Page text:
Many biotechnologies are worth more dead than alive

Atea Pharmaceuticals

a biotech that is working to develop antiviral treatments for Covid-19 and hepatitis C, could be worth more dead than alive.

If you bought all of Atea’s stock (ticker: AVIR) and paid off all of its debt, the cash and other liquid assets remaining on its balance sheet would be worth more than you spent.

It’s not alone. The collapse of biotech valuations since the start of 2021 has left a significant number of biotechs in this position, known to have negative enterprise value. This is a stark sign of the seriousness of the situation for small biotechs and the distance that separates the sector from recovery.

On Wednesday, there were 23 biotechs with negative enterprise values ​​in the

SPDR S&P Biotech ETF

(XBI) and the

iShares Biotechnology ETF

(IBB). Many others were on the brink. Of the roughly 280 stocks in the two ETFs, nearly 60 have enterprise values ​​below $100 million.

The question for a growing number of companies in the sector is how long they can last.

Last week, a little-known company offered

A tea

a lifeline: Concentra Biosciences, which is controlled by an investment fund called Tang Capital Partners, said it would buy Atea for $5.75 per share, along with a conditional value right that would give shareholders a ‘Atea 80% of the proceeds from any license or sale of Atea. drugs.

Concentra’s offer was at a 55% premium to Atea’s closing price of $3.70 the day before the unsolicited proposal was released. But he still valued the company’s stock at only $479.5 million, significantly less than the roughly $618 million Atea had in cash and cash equivalents less its debt at the end of the month. March.

On Tuesday, Atea posted a response: no way. Shares of Atea fell 12%, closing Tuesday at $4.12.

Today, Atea (ticker: AVIR) has a market value of $390 million. Its enterprise value, which is calculated by subtracting the company’s cash from the sum of its market value and debts, was -$248.8 million on Wednesday, according to

set of facts

Atea’s dramatic development underscores the strain facing smaller biotech companies struggling with declining cash balances and low investor interest. Valuations are low: The sector-tracking SPDR S&P Biotech ETF is down 50% from its peak in early 2021. But even as biotech after biotech announces layoffs, executives and Boards cling to the hope of a rebound and remain largely reluctant to accept that their companies are worth as little as the market says they are.

The clock is turning. Small biotech companies need money to develop drugs and have no product sales. With little ability to raise new funds, it is only a matter of time before the clock runs out.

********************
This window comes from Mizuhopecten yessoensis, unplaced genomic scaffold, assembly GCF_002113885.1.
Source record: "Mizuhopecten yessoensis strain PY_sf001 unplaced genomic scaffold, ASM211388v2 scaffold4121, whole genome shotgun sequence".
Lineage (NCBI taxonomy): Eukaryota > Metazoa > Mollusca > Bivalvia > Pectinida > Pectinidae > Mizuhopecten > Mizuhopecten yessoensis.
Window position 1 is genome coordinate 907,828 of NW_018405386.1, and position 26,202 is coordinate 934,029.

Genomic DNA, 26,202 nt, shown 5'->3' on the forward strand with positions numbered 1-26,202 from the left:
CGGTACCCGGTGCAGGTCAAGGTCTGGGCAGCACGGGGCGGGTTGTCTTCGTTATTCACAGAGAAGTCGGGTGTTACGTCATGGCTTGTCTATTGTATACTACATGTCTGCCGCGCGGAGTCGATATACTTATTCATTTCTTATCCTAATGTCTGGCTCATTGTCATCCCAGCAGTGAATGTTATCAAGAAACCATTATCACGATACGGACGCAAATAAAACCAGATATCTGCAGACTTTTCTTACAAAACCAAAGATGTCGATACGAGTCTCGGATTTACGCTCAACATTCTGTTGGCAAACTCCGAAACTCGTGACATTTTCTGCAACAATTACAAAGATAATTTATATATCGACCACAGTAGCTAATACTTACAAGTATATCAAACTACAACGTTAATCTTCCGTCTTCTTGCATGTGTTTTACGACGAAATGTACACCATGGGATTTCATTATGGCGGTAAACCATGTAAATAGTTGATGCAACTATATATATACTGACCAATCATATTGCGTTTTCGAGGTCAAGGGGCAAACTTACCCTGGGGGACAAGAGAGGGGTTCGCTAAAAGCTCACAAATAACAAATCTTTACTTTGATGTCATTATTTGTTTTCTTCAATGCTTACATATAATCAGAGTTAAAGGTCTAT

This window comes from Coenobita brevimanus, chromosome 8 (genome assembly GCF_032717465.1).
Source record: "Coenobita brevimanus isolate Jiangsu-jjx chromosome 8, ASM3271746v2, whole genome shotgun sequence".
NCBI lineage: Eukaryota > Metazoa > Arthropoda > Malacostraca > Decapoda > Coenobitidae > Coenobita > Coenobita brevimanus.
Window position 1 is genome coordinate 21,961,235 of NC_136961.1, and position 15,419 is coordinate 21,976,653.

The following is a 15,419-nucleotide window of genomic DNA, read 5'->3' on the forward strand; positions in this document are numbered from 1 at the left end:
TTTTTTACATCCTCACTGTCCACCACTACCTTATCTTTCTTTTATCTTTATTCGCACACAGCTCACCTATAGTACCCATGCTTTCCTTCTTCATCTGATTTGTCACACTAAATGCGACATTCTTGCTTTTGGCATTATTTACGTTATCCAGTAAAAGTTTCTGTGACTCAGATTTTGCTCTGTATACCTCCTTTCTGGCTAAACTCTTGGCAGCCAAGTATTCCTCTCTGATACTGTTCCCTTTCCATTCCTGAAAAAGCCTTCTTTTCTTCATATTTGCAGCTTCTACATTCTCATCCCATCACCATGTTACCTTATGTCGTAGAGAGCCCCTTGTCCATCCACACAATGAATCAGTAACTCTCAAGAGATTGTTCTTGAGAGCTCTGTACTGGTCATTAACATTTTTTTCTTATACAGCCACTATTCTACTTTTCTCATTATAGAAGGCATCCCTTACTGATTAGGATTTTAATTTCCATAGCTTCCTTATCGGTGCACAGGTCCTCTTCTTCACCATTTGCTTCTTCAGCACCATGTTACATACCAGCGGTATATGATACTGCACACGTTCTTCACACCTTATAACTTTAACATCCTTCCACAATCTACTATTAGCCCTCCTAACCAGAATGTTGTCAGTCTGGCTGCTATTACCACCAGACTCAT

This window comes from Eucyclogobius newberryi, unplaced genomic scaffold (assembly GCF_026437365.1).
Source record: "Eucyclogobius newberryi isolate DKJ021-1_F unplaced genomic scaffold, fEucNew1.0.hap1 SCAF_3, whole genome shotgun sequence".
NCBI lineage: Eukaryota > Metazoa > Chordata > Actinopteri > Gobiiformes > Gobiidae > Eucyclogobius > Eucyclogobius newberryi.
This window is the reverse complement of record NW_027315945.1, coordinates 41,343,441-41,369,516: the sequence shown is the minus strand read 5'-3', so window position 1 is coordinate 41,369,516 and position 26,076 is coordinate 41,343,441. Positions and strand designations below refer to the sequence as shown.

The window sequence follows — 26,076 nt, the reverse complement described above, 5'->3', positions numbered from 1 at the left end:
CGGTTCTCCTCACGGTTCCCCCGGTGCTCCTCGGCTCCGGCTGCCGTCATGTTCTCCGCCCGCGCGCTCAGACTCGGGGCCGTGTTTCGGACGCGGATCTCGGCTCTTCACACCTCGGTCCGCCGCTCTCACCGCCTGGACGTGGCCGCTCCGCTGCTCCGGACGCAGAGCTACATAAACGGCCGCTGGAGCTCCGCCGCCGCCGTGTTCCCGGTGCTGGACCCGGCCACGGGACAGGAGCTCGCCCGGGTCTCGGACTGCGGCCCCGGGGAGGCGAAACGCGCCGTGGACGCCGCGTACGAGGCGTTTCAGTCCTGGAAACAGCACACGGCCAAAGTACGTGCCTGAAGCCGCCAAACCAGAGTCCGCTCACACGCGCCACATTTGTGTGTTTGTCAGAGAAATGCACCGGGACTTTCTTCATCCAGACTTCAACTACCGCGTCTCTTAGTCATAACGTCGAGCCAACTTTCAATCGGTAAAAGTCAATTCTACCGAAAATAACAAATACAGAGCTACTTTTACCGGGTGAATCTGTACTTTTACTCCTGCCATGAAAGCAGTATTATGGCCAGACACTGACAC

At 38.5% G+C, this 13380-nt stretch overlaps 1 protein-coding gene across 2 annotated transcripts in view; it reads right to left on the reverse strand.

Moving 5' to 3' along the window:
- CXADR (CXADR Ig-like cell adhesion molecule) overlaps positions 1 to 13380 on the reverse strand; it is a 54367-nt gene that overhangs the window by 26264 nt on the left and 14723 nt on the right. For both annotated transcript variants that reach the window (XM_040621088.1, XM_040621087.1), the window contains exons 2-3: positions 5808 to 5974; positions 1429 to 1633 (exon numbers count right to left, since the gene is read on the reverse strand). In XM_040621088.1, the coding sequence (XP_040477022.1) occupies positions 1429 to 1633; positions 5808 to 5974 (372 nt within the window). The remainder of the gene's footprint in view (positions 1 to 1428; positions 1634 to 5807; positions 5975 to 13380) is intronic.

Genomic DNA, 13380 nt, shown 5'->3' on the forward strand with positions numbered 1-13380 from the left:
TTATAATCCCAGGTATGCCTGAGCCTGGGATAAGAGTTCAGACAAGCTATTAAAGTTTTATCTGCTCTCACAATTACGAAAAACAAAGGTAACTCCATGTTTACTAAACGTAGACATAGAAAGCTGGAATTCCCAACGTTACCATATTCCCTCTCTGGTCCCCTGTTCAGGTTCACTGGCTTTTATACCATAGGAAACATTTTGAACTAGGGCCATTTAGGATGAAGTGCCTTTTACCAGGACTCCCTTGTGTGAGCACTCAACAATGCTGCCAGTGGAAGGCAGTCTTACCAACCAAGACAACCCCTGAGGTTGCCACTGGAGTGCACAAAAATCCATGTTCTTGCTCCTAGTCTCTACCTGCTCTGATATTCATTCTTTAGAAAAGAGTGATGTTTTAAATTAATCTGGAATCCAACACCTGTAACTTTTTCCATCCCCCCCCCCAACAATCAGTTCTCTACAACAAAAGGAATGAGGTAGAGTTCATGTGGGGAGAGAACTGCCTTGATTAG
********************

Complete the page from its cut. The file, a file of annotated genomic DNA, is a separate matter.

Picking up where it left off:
The scale of the problem for each of the companies depends on whether they have enough cash on hand to survive until financing terms change, or whether they can make meaningful progress on the drugs they are developing.

One of the companies on the brink is


(ALEC), which works on treatments for neurodegenerative diseases. The shares are down 26% this year. FactSet calculates its enterprise value at -$7 million.

The company, which recently announced layoffs, says it has two years of trail. “We are well funded through the end of 2025 and have several notable milestones ahead of us,” the company said in a statement.

The enterprise value of the drugmaker


is -$465 million, according to FactSet. The company notes that it recently restructured and has $1.3 billion in cash. He says he expects to spend $275 million or less this year. “With our recent reset, our organization will have significantly lower expected cash burn, which…opens up degrees of freedom to deploy our significant scale of capital,” the company said in a statement.

Rate hikes by the Federal Reserve since the start of 2022 have soured investors on risky long-term bets like biotech. A prominent biotech analyst, Michael Yee of Jefferies, wrote in early May that he expects biotech stock prices to start rising in the second half of this year as investors forecast lower interest rates. interest in 2024.

Otherwise, the sector could see more companies suffer drastic cuts. The increased stakes could create an opportunity for companies like Concentra, which is targeting Atea.

Concentra has run this game before, most recently in March when a small biotech company called Jounce Therapeutics said Concentra had agreed to buy it for $1.85 a share plus a


a premium of 75% over the closing price before the announcement of the transaction.

Atea shares fell to $5.06 after Concentra’s offer. Concentra did not respond to a request from Barrons on Atea’s response on Tuesday to his offer. Atea declined to comment beyond her public statement. Given the structure of the proposed deal, it seems likely that Concentra would break up the company and license its drugs.

Atea continues to develop bemnifosbuvir, its Covid-19 antiviral. It is also testing bemnifosbuvir in combination with another antiviral as a treatment for the hepatitis C virus.

Concentra-related entities own 10.9% of Atea, according to a May filing. Now investors will be waiting to see if Tang and Concentra continue their pursuit of Atea and if other similar offers reach other struggling biotechs.

Write to Josh Nathan-Kazis at

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